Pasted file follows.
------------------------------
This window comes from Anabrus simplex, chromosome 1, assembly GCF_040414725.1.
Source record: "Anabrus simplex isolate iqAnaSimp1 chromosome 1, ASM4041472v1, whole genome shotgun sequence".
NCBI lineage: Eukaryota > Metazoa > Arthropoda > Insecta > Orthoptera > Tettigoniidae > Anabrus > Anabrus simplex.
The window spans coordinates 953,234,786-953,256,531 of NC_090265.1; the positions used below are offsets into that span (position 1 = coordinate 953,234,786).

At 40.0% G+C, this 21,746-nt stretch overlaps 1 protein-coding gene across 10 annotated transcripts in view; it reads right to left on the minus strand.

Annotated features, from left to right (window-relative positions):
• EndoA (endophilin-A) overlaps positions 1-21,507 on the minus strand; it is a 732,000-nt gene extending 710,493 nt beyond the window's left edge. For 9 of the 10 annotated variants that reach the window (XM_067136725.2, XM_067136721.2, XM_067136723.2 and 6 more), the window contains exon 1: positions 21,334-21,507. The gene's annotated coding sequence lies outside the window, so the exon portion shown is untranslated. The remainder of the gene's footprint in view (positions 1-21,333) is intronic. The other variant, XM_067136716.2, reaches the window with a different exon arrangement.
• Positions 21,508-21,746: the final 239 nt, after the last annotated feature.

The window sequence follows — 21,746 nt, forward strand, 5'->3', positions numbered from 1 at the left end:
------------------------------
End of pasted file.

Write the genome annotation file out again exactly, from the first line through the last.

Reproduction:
This window comes from Anabrus simplex, chromosome 1, assembly GCF_040414725.1.
Source record: "Anabrus simplex isolate iqAnaSimp1 chromosome 1, ASM4041472v1, whole genome shotgun sequence".
NCBI lineage: Eukaryota > Metazoa > Arthropoda > Insecta > Orthoptera > Tettigoniidae > Anabrus > Anabrus simplex.
The window spans coordinates 953,234,786-953,256,531 of NC_090265.1; the positions used below are offsets into that span (position 1 = coordinate 953,234,786).

At 40.0% G+C, this 21,746-nt stretch overlaps 1 protein-coding gene across 10 annotated transcripts in view; it reads right to left on the minus strand.

Annotated features, from left to right (window-relative positions):
• EndoA (endophilin-A) overlaps positions 1-21,507 on the minus strand; it is a 732,000-nt gene extending 710,493 nt beyond the window's left edge. For 9 of the 10 annotated variants that reach the window (XM_067136725.2, XM_067136721.2, XM_067136723.2 and 6 more), the window contains exon 1: positions 21,334-21,507. The gene's annotated coding sequence lies outside the window, so the exon portion shown is untranslated. The remainder of the gene's footprint in view (positions 1-21,333) is intronic. The other variant, XM_067136716.2, reaches the window with a different exon arrangement.
• Positions 21,508-21,746: the final 239 nt, after the last annotated feature.

The window sequence follows — 21,746 nt, forward strand, 5'->3', positions numbered from 1 at the left end: